Febru­ary books and films

Published Categorised as Books, Films 3 Comments on Febru­ary books and films

Not a great deal to report here, I haven’t read that much or seen many films because I’ve been busy doing unfun things. Less of that, please.


1) Lies My Teach­er Told Me: Everything Your Amer­ic­an History Text­book Got Wrong- James W Loewen

This book made me really glad I had never had to study any of the school history courses featured. They seemed to be mainly focused on rote-learn­ing dates and hero-worship­ping (mostly white, male, dead) histor­ic­al figures like George Wash­ing­ton. The text­books seemed incred­ibly simplist­ic and boring, and intent on portray­ing Amer­ic­an history as some kind of logic­al march towards glory.

I always enjoyed history class at school. We had a really good teach­er who every­one liked, and the syllabus and text­book were pretty decent. They focused a lot on social history and change, which was good, and never pulled out the “we are the best coun­try, look at all our hero­ic figures”angle. There was a lot of focus on things like how enclos­ing the fields screwed over the peas­ants, the terrible work­ing condi­tions of the Indus­tri­al Revolu­tion, slave trade etc. Basic­ally how shitty things were for people at the bottom of soci­ety.

Our syllabus went some­thing like this (there were prob­ably other things too, but this is what I remem­ber):
Yr 7 (ie aged 11-12)- Saxon England, Norman Conquest, Feud­al­ism, Castles, Magna Carta, Crusades
Yr 8 – Tudors, Farm­ing revolution/​enclosures, Black Death, English Civil War, Common­wealth, Restor­a­tion
Yr 9– Indus­tri­al Revolu­tion, Slave Trade, French Revolu­tion, Napo­leon, Poor Laws, Chartists and Suffragettes/​Founding of the Labour Party, First and Second World War, Inde­pend­ence of vari­ous colon­ies
Yr 10&11– 20th Century Russi­an, German and Amer­ic­an History 1917-1989 (This part was option­al, but was a popu­lar option)

2) My So-Called Freel­ance Life- Michelle Good­man

I read this when I visited Vicky and couldn’t sleep. It wasn’t very help­ful. It was writ­ten in an annoy­ing “You go girl­friend!!!” style, and the advice seemed very dated. Like for instance suggest­ing getting a website like it was a new thing. The finance/​tax stuff was only suit­able for the US, so the book wasn’t really much use for me.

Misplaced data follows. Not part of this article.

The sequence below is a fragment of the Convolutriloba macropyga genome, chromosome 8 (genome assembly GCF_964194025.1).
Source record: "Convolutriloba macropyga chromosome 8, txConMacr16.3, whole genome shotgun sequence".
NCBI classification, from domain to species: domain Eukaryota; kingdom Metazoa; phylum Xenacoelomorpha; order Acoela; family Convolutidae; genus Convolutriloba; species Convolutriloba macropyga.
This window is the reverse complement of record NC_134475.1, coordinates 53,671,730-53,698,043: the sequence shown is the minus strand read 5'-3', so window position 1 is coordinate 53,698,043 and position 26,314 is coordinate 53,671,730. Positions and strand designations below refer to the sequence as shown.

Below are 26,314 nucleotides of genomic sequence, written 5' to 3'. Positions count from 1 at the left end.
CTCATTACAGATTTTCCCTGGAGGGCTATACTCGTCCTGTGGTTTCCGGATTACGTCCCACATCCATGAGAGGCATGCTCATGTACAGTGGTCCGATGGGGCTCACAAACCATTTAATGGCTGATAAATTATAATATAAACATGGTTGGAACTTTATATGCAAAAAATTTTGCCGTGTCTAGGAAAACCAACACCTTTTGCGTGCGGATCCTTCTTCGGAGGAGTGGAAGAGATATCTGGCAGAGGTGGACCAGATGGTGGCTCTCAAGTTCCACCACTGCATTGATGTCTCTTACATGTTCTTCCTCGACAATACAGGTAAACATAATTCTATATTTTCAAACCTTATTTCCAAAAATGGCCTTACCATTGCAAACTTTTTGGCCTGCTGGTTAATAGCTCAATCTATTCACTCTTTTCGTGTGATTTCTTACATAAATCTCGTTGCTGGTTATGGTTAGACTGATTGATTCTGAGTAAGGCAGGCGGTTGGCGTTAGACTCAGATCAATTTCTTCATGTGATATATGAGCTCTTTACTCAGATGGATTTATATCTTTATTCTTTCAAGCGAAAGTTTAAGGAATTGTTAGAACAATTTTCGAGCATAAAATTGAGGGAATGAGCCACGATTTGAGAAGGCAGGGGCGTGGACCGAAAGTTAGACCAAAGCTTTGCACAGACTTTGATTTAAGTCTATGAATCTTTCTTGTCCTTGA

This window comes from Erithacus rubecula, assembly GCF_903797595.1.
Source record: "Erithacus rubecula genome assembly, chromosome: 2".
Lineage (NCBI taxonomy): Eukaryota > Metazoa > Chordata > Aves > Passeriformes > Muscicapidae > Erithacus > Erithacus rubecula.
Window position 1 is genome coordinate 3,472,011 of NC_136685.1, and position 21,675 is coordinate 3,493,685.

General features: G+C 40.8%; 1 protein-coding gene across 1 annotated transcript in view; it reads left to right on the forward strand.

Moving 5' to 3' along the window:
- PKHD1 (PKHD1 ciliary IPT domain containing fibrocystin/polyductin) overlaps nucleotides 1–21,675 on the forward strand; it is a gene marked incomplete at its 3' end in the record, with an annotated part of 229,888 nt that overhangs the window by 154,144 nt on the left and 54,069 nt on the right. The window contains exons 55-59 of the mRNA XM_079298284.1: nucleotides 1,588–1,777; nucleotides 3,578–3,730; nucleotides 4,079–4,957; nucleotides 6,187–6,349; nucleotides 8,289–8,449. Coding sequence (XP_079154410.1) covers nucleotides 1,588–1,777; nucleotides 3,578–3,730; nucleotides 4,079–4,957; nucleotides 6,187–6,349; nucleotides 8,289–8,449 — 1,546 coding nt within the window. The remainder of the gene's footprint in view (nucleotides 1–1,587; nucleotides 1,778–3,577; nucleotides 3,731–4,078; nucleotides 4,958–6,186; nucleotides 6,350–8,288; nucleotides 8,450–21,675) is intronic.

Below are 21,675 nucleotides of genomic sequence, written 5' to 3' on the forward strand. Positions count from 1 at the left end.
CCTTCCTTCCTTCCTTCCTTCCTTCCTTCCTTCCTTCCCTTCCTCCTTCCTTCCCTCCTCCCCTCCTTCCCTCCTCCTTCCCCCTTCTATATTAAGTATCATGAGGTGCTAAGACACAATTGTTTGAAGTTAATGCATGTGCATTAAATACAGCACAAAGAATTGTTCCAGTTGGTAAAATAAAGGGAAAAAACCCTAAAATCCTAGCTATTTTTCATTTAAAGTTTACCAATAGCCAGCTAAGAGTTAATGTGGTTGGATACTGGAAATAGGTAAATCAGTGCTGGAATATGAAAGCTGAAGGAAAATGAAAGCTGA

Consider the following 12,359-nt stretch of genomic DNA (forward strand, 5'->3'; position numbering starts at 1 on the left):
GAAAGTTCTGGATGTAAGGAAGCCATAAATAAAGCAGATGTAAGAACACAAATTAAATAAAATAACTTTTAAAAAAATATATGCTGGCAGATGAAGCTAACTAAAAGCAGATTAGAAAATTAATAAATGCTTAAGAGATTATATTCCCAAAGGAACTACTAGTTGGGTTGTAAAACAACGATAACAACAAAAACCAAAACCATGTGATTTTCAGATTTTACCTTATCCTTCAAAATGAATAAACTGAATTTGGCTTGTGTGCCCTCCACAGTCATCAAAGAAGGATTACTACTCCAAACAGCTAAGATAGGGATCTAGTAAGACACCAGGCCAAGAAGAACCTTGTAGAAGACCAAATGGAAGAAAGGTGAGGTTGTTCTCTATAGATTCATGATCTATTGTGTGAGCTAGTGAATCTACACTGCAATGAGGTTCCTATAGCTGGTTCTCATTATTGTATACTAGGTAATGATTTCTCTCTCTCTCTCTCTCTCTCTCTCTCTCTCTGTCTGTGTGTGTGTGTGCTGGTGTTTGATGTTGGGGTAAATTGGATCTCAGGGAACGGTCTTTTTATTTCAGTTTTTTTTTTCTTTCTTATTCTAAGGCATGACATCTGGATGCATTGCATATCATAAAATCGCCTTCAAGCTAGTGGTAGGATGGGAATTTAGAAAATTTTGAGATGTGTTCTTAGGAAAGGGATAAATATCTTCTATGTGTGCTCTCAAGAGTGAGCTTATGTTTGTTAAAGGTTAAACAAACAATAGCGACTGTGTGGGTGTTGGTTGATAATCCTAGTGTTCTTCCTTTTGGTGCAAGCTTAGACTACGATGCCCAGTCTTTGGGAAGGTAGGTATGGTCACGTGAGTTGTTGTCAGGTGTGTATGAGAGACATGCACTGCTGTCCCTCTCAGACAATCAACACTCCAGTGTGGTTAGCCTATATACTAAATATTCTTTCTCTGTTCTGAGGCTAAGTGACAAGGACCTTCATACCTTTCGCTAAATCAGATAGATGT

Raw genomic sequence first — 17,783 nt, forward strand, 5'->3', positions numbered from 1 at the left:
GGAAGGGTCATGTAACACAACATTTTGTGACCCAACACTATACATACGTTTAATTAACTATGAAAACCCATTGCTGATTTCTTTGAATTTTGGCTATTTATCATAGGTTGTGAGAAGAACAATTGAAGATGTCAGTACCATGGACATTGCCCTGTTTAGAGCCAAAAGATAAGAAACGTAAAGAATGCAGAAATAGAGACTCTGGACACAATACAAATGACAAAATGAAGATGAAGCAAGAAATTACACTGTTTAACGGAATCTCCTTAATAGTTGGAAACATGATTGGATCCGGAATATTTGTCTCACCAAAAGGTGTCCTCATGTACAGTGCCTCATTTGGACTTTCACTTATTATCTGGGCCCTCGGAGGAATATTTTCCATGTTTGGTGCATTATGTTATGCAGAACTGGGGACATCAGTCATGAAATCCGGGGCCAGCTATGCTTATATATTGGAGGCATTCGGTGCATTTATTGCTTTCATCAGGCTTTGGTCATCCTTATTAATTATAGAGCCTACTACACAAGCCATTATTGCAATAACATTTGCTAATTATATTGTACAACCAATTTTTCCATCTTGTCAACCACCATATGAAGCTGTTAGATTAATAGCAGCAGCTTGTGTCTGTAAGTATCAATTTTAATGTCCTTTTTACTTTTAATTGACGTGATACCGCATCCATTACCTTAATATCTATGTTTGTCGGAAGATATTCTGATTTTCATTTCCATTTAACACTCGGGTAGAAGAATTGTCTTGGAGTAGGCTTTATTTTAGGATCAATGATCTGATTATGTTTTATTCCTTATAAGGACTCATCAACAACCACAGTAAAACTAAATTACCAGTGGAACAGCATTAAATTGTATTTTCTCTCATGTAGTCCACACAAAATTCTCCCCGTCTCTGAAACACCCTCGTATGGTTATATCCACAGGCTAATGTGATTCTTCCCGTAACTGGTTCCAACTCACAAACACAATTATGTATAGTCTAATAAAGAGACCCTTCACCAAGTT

3) Is That a Fish in Your Ear?: Trans­la­tion and the Mean­ing of Everything- David Bellos

I was really look­ing forward to this book, and then I hated it when I read it. The writer spends a lot of time going back over the same semant­ic analys­is of “what is trans­la­tion” again and again, from a very narrow and pedant­ic view­point, then tantal­ising you by going into an inter­est­ing topic like how simul­tan­eous inter­pret­ing works or differ­ent approaches to trans­lat­ing jokes, then after a short para­graph going back into the same tired, dogmat­ic analys­is again, so you don’t actu­ally learn much about the prac­tice of trans­la­tion. The writ­ing style is also dull and pedant­ic. I did Clas­sics and Modern Languages as my BA, and I spent a lot of time doing translation/​linguistics stuff. The book is too dry and tech­nic­al for someone with a passing interest in the subject, but doesn’t teach you much you wouldn’t know already if you’d stud­ied linguist­ics.

He was the English trans­lat­or for an Albani­an writer called Ismail Kadare, who is very popu­lar and fêted trans­lated into French (Bellos produced the English edition from the French, because he doesn’t speak Albani­an), and Kadare gets shoe-horned into almost any topic as an example, like he’s trying to shill his own trans­la­tion work. Kadare sounds like a really inter­est­ing writer (and has won the Book­er Prize, and been nomin­ated for a Nobel Prize), but the thought of read­ing anything else writ­ten by David Bellos fills me with horror. Trans­lat­ors have to be skill­ful writers in their own language to be any good. There are far too many pain­fully boring people who get into trans­la­tion for some reas­on, and who shouldn’t be allowed near any writ­ing that has some life in it. I was hoping for cover­age of things like Anthea Bell‘s geni­us trans­la­tions of Asterix or how the hell you trans­late some­thing like Ulysses or Exer­cises in Style. It didn’t even mention English as She is Spoke.

I had to force myself to finish the book, and wouldn’t let myself start anoth­er book until I’d finish this one. I have this thing that I have to finish books, even if I don’t like them, in case there’s one inter­est­ing bit in a boring book and I miss it (thanks Pliny!). I knew if I didn’t finish it, I’d never go back to it. So that means the book has glared at me for a week, and I haven’t read anything else, and wish I had. I’m going to re-read some­thing fun and short next: the Napo­leon of Notting Hill.